COUNTY—“Primary substance trends remained consistent with the 16/17 fiscal year,” reported Jeffrey Zerechak, Director of the Wayne County Drug & Alcohol Commission (DAC) at the Commissioners meeting Thursday Morning.

The DAC Director presented the Executive Summary of the agency's Annual Report, covering fiscal year 2017-2018 (FY 17/18).

According to the summary, 40 percent of the total clients served in FY 17/18 reported heroin/opiates as their primary substance as compared to 41 percent in FY 16/17.

“In order, we have heroin, alcohol and marijuana as the three primary substances that people come to our office for help with,” said Zerechak, noting that for the last several years opiate abuse has surpassed and remains above alcohol abuse as the number one issue reported.

In FY 17/18, the DAC's four full-time case managers completed 646 screenings and 529 comprehensive assessments for clients seeking assistance. This includes inmates at the Wayne County Correctional Facility.

The report notes the Case Management Unit referred 118 clients to inpatient treatments with heroin and opiate use accounting for 61 percent of those admissions, the largest percentage of any other substance.

Additionally, there were 343 clients referred to outpatient treatment and monitored every 60 days to assess the appropriateness of their care.

While opioid abuse continues to dominate the county's recovery efforts, Zerechak noted a decline in Court Reporting Network (CRN) evaluations “would seem to indicate a decrease in DUI offenses committed in Wayne County.”

FY 17/18 saw 111 CRN referrals completed, 22 fewer than the year before.

Additionally, there were 29 adults who completed the Alcohol Highway Safety Class (AHSC) and 60 who finished both that and an intervention class.

Zerechak also reported there were four individuals under 21 who completed the underage class in FY 17/18, which is two more than the year before.

In FY 17/18, DAC employed a full-time Certified Recovery Specialist (CRS), “a professional that has years of lived recovery experience who works closely with people who are new to recovery to increase their likelihood of success,” states the report summary.

There were 45 referrals and 31 admissions to this program in FY 17/18.

Medication Assisted Treatment

DCA in partnership with Pennsylvania Treatment and Healing (PATH) utilize the two-fold Medication Assisted Treatment (MAT) program, combining medication with cognitive-behavioral therapies and community support to aid those recovering from opioid use disorders.

The MAT program makes use of Suboxone, a partial opiate agonist and Vivitrol, an opiate antagonist.

Zerechak explained a partial opiate agonist has “an opiate and a blocker in it,” while an opiate antagonist has only a blocker and no opiate substance.

“Our philosophy with our program is that medication is a tool in the toolbox,” Zerechak explained. “It's not meant to replace any kind of treatment, therapy or true recovery program. It's sole purpose is craving management.”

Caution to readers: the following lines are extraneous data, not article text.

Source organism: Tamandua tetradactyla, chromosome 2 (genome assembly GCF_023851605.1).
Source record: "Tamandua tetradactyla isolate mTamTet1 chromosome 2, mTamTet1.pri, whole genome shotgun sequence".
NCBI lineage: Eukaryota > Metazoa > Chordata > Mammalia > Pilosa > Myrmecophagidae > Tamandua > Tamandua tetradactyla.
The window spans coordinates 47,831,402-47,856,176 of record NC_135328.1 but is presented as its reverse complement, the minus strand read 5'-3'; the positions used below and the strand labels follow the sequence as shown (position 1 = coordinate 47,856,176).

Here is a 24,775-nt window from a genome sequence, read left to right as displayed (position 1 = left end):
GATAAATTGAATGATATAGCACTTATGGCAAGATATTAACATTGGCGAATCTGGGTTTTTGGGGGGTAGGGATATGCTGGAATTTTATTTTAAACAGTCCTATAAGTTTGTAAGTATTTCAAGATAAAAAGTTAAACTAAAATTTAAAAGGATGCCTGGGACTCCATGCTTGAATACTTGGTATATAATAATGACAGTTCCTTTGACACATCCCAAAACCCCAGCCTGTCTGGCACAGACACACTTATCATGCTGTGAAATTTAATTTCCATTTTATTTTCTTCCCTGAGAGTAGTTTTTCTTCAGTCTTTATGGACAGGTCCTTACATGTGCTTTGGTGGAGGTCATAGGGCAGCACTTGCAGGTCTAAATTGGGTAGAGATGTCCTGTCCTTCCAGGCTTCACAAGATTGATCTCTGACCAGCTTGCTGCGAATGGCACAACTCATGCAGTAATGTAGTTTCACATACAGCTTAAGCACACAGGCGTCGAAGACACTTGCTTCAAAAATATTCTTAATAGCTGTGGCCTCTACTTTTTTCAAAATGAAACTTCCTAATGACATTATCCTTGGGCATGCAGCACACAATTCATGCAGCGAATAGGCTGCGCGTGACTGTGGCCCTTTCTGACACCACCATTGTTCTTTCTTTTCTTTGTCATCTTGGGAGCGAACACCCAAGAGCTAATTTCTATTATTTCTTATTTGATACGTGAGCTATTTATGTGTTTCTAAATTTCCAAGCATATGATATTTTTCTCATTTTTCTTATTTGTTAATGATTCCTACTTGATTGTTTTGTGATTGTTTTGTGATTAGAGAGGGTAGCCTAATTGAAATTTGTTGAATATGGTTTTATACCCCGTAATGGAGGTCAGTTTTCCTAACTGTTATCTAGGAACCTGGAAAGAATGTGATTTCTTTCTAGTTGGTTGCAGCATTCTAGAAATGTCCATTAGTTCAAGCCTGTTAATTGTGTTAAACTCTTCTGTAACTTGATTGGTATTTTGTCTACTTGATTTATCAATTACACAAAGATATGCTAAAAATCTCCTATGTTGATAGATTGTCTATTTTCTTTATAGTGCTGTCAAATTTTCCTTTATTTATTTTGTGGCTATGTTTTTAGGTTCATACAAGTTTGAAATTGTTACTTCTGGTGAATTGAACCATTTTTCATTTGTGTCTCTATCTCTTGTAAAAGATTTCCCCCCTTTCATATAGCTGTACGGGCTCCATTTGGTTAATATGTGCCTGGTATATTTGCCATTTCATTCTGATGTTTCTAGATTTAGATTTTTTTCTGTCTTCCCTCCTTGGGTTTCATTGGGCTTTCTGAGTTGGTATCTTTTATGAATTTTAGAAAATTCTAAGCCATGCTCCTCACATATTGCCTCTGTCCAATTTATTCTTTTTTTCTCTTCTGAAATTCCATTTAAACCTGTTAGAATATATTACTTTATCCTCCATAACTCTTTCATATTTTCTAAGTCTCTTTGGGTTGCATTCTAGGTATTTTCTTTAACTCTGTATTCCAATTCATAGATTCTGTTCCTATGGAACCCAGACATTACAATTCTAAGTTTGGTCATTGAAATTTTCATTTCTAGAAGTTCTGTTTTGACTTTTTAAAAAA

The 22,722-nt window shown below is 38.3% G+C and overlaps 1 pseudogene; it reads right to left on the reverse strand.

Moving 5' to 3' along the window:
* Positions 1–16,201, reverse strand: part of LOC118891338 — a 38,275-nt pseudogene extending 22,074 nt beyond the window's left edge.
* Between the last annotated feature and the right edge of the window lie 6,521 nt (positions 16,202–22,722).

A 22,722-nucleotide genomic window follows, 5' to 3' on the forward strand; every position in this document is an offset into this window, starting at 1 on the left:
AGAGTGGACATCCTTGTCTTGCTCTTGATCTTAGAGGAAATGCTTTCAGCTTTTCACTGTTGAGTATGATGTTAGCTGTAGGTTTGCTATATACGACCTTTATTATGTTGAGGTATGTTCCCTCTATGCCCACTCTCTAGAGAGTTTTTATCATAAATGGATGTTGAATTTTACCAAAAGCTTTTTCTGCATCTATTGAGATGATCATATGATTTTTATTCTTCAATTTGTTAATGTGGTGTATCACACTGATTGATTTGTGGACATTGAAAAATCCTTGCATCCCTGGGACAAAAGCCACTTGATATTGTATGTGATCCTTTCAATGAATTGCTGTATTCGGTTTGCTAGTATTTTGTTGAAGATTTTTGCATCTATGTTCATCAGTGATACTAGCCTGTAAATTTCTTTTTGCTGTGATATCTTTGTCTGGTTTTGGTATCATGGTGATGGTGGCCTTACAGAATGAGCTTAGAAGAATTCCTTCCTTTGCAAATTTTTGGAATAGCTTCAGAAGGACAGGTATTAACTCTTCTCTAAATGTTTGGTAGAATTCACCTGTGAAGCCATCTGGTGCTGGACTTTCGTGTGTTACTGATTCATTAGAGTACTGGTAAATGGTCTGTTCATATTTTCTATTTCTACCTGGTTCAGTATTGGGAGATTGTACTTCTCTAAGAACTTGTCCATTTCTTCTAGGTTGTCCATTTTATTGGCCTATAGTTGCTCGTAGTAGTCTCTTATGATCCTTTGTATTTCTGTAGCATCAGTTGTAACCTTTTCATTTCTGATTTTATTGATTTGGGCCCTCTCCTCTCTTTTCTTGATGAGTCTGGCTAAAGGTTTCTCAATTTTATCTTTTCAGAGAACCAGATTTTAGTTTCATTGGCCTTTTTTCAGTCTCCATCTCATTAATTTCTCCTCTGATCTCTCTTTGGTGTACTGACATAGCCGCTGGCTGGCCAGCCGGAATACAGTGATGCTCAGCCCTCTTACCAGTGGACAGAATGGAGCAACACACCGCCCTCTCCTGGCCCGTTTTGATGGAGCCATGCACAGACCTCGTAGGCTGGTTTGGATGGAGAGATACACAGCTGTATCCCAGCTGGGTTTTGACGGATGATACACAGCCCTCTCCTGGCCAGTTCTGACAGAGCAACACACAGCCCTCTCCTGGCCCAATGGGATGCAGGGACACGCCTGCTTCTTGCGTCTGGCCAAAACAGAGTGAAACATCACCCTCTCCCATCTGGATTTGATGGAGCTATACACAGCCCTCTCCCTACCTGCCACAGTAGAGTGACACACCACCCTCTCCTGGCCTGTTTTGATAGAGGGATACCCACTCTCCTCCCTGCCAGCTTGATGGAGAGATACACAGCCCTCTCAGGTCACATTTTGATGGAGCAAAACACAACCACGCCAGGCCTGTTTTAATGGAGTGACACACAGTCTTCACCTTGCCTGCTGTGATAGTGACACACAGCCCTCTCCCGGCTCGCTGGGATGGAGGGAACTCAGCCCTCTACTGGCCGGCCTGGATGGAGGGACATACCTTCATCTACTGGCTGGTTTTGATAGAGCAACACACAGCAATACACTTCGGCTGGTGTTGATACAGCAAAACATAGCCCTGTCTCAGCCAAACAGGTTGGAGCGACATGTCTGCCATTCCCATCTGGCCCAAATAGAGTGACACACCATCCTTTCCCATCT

Medical aspects of the MAT program are overseen by Dr. Gary Good of the Upper Delaware Valley Infectious Disease Practice of Monticello, New York.

The MAT program had 54 referrals and 24 new admissions in FY 17/18.

Due to the long-term and highly individualized nature of the MAT program, most participants are in it for over a year.

About the DAC

The DAC serves as the Single County Authority (SCA) for Wayne County, providing all drug and alcohol related services for its residents.

Its mission is to forestall substance use disorders where possible and intervene with services when appropriate.

Acting as the primary point of entry into the D&A system for Wayne County, DAC offers D&A Prevention Services, Screenings, Assessments, Coordination of Services, MAT Case Coordination, Recovery Support Services and DUI Offender Services.

Through contracts with private entities, DAC also provides outpatient, intensive outpatient, partial hospitalization, medically monitored detox, medically managed detox, medically monitored inpatient, medically managed inpatient and halfway-house services.

During FY 17/18, DAC expanded its service capacity and client choice through a contract with Little Creek Outpatient services.

DAC also negotiated previously unavailable housing services for males in early recover through Shane's House.

Through a grant from PA STOP, DAC will be able to extend the SCA outreach efforts and raise public awareness in the county via Facebook, radio, TV and mail.

DAC has nine full-time employees, two part-time employees and a community advisory board of “dedicated community members with a strong interest in D&A programming,” according to the executive summary.

Zerechak noted there are currently vacancies on the community advisory board. Those interested in joining the board or looking for more information about the DAC can call 570-253-6022.

Acting as the hotline for the warm handoff program, this number is now available 24/7 for those in need of emergency assistance for substance use disorder.

Information is also available online at

A full copy of the Annual Report is available for public review at the DAC office, 318 Tenth Street, Honesdale.